Here’s a typical comment regarding language:
“Thanks for your thoughtful reply. As a former English teacher, I found great delight in your grammar correction game. Very few English speakers speak correctly. Few know the difference between “lay” and “lie.” Most adults, including highly educated people and radio/TV announcers, misuse the conditional. They say “If I would have known, I would have gone,” instead of the easier, “If I had known, I would have gone.”
The writer cites the usual suspects, called shibboleths b/c they are thought to separate the washed from the unwashed, the elite from the hoi-polloi, Whites from Blacks, los cultos from los incultos. There are about 12 to 15 of them usually cited although the list can be expanded to around 30. Given there are 3500 rules of English grammar in the latest magnum opus (Quirk et al.), these shibboleths are a drop in the bucket and none of them is worth a bucket of warm spit, i.e. they have no basis in good usage (good authors use them); they have no basis in the history of English, all being invented by pedants and self-appointed ascertainers of correct language who had no knowledge of language (cf. scholars like Joseph Priestly and Samuel Johnson who cautioned against excessive enthusiasm for declaring for one form over another); they make no sense when presented to a native speaker of English (ask a Maven why you should not start a sentence with “but” or “and”); and self-contradictory as when one of the most popular grammar manuals abjured ending a sentence with a preposition only to do so itself on the same page. And so on.
Taken to extremes, we get the Greek situation which was decried by the poet Seferis as “the calamity of academic intervention” where pedants attempting to hew close to Classical Greek forms made a stew of forms from all the ages of Greek language with numerous misinterpretations and misunderstandings thrown in for seasoning. This mess was foisted on the Greek public as “purist Greek”, katharevousa, where you pointed to the sign over a drugstore which said one thing while the person telling you, “There’s the drugstore” used an entirely different word. Creative artists, being dependably independent, began writing in the popular language spoken by everyone, including the Mavens, way back in the early part of the nineteenth century. Eventually, using folk songs, daring philologists and patriots assembled a standardized grammar of popular Greek, but not until 1941! It took getting through a conservative dictatorship to finally get rid of katharevousa in 1976. Of course, now, to read Greek in all its genres before 1976, you still need to know katharevousa. Great.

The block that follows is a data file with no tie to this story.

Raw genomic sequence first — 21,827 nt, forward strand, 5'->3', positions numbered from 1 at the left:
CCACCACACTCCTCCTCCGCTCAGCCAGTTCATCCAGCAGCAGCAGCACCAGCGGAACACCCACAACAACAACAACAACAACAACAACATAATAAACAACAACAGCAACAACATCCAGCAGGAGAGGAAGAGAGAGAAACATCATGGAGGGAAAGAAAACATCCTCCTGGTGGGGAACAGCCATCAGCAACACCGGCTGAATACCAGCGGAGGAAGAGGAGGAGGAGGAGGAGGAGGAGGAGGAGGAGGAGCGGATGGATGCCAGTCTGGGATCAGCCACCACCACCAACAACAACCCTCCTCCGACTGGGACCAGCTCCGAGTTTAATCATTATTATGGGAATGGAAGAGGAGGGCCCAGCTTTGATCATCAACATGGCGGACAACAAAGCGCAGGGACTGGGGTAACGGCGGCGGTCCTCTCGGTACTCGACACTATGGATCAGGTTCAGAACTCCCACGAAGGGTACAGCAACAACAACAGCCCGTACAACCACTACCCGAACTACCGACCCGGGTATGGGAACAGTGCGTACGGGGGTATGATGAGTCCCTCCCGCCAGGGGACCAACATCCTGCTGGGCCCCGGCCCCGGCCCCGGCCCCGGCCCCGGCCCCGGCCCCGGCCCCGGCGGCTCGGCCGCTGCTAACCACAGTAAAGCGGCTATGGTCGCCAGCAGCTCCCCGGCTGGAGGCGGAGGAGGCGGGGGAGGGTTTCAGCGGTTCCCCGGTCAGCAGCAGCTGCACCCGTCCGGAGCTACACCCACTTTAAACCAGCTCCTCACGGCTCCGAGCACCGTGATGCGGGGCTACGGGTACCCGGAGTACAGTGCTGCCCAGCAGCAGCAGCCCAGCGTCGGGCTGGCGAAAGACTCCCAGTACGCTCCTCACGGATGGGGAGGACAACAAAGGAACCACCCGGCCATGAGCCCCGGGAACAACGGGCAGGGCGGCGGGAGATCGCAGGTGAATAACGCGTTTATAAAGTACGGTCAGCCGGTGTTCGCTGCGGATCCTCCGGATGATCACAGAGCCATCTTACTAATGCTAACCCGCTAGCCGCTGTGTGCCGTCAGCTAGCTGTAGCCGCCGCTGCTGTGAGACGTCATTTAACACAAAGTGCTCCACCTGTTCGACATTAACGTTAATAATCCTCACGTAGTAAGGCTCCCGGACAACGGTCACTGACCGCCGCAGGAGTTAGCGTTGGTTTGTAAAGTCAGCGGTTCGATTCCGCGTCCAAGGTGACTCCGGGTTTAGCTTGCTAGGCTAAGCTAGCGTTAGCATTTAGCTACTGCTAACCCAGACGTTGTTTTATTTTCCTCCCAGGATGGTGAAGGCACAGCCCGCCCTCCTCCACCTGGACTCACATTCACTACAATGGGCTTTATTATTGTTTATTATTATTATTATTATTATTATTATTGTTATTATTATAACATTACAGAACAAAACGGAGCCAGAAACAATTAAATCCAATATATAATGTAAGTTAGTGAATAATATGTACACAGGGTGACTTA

Is this the mess we want in this country, where proper grammar is deemed that which no one speaks? Recall the quote that opened this: very few English speakers speak correctly. Then what are they speaking? Would you go to Turkey and ask a Turk how to say “how much” and then act skeptical b/c he probably doesn’t speak Turkish correctly? Absurd. Are you truly confused reading a letter/e-mail where your aunt states, “I laid down yesterday and took a nice nap” and scribble back furiously, “Auntie, I have NO IDEA what you are talking about.”? Our quoted writer apparently would.